JOURNAL ARTICLE

[Results of microvascular decompression in 16 cases of glossopharyngeal neuralgia]

K Wakiya, T Fukushima, S Miyazaki
Neurologia Medico-chirurgica 1989, 29 (12): 1113-8
2484190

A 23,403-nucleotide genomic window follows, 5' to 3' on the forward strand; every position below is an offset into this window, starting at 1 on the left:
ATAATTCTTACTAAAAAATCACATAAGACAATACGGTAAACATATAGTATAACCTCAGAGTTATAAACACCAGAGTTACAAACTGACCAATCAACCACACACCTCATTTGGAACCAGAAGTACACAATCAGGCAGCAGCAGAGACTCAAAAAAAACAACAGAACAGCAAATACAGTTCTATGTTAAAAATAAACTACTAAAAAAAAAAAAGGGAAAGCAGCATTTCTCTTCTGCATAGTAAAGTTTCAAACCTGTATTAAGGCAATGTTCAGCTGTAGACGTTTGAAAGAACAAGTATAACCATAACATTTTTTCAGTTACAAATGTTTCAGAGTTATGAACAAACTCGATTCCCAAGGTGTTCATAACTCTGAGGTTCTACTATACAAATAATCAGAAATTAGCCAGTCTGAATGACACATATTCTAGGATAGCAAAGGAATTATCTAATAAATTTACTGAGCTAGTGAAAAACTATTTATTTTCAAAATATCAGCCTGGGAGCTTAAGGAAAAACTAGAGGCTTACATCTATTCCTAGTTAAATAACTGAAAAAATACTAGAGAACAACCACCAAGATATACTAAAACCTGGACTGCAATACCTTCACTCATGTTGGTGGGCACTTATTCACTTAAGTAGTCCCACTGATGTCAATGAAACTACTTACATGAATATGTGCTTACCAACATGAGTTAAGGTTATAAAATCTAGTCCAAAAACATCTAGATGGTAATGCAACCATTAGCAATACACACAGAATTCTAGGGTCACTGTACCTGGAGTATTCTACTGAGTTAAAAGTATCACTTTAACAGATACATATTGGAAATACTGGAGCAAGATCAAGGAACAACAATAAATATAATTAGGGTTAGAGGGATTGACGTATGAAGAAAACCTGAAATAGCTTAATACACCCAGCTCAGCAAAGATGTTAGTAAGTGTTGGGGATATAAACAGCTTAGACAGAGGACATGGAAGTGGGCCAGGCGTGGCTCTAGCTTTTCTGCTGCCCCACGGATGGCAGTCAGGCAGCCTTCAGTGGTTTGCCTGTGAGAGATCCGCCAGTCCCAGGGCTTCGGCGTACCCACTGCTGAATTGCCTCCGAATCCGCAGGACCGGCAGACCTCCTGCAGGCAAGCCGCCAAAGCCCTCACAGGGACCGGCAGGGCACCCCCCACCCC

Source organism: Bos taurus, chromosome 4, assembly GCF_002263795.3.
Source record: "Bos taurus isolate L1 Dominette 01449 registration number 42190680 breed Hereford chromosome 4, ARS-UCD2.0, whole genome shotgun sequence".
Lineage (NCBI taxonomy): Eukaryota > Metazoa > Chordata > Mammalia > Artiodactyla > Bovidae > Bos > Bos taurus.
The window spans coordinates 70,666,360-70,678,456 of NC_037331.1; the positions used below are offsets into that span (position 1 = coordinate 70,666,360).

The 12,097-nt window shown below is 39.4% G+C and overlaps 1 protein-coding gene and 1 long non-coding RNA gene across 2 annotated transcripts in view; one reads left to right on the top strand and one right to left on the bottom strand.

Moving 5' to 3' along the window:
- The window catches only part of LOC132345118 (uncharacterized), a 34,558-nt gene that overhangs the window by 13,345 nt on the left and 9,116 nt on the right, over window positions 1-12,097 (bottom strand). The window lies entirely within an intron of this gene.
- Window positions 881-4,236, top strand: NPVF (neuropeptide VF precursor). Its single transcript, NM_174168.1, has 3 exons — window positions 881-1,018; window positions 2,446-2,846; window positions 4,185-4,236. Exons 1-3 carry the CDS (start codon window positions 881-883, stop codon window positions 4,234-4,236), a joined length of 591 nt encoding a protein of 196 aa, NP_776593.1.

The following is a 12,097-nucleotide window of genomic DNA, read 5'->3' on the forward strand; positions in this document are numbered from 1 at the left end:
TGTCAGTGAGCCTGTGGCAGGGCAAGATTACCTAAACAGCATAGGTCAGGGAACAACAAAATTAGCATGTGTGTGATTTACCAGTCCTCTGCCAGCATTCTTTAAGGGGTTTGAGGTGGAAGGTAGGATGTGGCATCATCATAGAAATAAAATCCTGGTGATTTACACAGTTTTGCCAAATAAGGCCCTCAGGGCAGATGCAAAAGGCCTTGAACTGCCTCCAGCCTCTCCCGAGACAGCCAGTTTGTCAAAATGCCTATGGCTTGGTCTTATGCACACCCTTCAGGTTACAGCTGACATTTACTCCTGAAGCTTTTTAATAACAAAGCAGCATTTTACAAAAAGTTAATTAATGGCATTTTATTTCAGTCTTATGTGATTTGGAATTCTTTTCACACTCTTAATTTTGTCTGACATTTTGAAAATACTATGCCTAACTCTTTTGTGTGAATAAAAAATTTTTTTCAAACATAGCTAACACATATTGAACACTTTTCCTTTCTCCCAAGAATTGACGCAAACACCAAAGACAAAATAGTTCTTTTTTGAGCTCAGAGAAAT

Seven males and nine females with glossopharyngeal neuralgia were treated by microvascular decompression (MVD) over a 4-year period. Their ages ranged from 40 to 72 years (average, 54.7 years). The duration of pain ranged from 2 months to 13 years, and all except one patient had brief attacks of lancinating pain in the throat and/or ear. One patient reported dull, paroxysmal throat pain. At surgery, vascular compression of the 9th and 10th nerves at the root entry-exit zone was observed in all cases. The offending vessels were the posterior inferior cerebellar artery (PICA) in 11 cases, the PICA and the anterior inferior cerebellar artery (AICA) in two, the PICA and vertebral artery (VA), and AICA and VA in one case each. The patient with atypical pain had compression by a large vein. In 15 cases of arterial compression, the pain completely disappeared after MVD, and there was no recurrence during the follow-up period, which ranged from 1 month to 4 years. One patient with venous compression had significant pain relief, although mild throat pain persists. In one case, postoperative complications included transient 6th, 7th, and 10th nerve palsies and sensory disturbance, which were assumed to be due to disturbance of the circulation in the perforating branches from the compressing artery. The experience with these 16 patients indicates that vascular compression is the etiology of glossopharyngeal neuralgia and that MVD provides excellent results.

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